Evaluations of social protection interventions across Africa often register significant success in improving household food security indicators, but little or no improvement in individual nutritional outcomes. One reason is under-coverage of poor people; another is the low value of social transfers.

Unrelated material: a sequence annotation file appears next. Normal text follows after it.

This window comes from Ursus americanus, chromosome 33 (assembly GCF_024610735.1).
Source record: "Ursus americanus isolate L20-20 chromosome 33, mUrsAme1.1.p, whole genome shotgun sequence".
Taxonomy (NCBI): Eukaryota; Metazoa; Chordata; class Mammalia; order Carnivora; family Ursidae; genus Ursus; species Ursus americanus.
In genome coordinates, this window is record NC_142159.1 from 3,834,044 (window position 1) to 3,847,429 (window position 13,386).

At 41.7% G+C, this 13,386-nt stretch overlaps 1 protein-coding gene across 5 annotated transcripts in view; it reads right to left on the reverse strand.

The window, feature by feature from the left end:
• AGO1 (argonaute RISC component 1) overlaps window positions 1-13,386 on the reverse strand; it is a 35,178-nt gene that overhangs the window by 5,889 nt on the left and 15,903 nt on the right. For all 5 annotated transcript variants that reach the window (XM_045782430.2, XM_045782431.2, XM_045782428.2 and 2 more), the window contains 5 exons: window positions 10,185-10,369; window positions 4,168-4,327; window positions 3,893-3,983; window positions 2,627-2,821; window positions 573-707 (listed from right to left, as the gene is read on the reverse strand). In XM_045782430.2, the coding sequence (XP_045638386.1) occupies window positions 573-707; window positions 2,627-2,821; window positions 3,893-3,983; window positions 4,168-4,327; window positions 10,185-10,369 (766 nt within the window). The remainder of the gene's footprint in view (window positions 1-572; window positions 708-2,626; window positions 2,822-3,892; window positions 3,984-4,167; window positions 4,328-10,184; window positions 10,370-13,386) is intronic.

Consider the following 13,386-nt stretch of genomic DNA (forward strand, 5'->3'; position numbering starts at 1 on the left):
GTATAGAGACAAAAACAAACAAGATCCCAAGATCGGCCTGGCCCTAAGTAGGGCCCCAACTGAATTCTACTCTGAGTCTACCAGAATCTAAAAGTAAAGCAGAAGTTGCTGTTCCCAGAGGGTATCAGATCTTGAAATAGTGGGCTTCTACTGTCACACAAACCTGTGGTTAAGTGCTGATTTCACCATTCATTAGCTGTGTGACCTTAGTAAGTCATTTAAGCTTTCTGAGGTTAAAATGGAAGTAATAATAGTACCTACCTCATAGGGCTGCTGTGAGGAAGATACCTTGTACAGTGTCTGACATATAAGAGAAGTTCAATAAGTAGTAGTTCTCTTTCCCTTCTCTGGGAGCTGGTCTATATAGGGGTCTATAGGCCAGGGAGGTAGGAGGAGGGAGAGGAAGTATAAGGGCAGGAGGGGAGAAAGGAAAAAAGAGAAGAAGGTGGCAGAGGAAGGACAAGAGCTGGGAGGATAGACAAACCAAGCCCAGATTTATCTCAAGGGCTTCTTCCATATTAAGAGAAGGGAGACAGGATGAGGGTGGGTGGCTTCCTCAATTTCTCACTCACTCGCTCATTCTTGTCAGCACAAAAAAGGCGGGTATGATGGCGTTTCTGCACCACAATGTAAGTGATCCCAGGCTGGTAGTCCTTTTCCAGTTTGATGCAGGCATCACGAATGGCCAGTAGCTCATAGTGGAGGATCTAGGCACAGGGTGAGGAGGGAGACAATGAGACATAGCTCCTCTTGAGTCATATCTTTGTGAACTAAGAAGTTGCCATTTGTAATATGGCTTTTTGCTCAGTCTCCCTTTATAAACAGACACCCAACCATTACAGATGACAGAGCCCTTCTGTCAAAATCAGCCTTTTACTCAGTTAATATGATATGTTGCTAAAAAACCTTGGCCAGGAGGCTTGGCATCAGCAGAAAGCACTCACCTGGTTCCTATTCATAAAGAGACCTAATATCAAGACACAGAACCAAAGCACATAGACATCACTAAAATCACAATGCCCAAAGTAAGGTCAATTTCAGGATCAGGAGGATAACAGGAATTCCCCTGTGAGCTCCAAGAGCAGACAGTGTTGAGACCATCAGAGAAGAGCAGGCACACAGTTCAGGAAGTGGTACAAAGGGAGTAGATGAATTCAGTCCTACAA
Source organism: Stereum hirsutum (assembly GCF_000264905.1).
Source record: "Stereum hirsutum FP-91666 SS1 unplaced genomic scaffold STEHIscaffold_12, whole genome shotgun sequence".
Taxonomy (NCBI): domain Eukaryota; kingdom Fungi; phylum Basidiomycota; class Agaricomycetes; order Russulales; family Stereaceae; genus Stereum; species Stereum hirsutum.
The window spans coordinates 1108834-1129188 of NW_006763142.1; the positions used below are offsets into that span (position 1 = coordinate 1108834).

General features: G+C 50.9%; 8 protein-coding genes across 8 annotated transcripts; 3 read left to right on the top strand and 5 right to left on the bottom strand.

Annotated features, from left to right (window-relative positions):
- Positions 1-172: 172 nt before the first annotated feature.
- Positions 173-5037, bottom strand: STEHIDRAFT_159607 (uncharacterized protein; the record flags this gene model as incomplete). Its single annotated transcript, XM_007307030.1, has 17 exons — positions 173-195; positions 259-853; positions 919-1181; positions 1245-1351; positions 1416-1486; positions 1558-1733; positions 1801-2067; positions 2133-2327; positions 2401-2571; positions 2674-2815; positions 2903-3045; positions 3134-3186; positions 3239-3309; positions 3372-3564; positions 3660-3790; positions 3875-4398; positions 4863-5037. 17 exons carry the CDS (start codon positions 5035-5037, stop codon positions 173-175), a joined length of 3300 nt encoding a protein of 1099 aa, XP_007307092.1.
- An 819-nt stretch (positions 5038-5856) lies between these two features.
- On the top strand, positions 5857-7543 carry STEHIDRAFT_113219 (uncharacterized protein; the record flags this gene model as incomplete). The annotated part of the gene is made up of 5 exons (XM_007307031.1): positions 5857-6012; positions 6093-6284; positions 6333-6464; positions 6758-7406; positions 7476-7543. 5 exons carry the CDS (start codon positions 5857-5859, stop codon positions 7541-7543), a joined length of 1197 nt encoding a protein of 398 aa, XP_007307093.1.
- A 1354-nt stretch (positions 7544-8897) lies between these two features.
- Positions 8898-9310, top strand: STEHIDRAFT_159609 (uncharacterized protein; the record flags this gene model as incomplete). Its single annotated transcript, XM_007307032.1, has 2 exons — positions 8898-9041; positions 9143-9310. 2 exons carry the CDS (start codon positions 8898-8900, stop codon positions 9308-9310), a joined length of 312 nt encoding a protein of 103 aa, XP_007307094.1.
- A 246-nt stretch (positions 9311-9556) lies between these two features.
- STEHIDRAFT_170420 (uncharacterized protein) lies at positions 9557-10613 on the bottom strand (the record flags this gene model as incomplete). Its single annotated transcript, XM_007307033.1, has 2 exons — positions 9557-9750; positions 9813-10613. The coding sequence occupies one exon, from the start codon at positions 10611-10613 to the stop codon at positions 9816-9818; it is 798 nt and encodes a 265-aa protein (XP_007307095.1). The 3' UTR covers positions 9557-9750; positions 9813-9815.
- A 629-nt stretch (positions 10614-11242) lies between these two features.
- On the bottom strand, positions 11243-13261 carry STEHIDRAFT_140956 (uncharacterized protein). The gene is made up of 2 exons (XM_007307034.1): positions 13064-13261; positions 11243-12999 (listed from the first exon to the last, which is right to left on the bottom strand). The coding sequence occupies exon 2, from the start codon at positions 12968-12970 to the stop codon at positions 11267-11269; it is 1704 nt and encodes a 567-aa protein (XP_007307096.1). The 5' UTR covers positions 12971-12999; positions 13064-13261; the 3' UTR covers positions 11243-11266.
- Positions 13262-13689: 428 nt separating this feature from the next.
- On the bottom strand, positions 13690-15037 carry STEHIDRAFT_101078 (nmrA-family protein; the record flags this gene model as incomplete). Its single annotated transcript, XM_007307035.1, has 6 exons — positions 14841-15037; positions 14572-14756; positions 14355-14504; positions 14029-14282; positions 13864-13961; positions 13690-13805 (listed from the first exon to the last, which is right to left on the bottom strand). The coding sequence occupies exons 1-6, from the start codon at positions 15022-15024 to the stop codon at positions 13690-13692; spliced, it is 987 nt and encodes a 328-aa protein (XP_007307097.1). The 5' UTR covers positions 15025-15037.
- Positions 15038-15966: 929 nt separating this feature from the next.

This paper reviews experiences with social protection in six African countries – Ethiopia, Malawi, Mozambique, Tanzania, Uganda and Zambia. Social protection programmes are expanding and becoming institutionalised in all six countries. Bigger impacts can be achieved through ‘nutrition-sensitive’ social protection as well as nutrition-specific interventions. Most importantly, linkages must be strengthened between social protection and other social and economic sectors.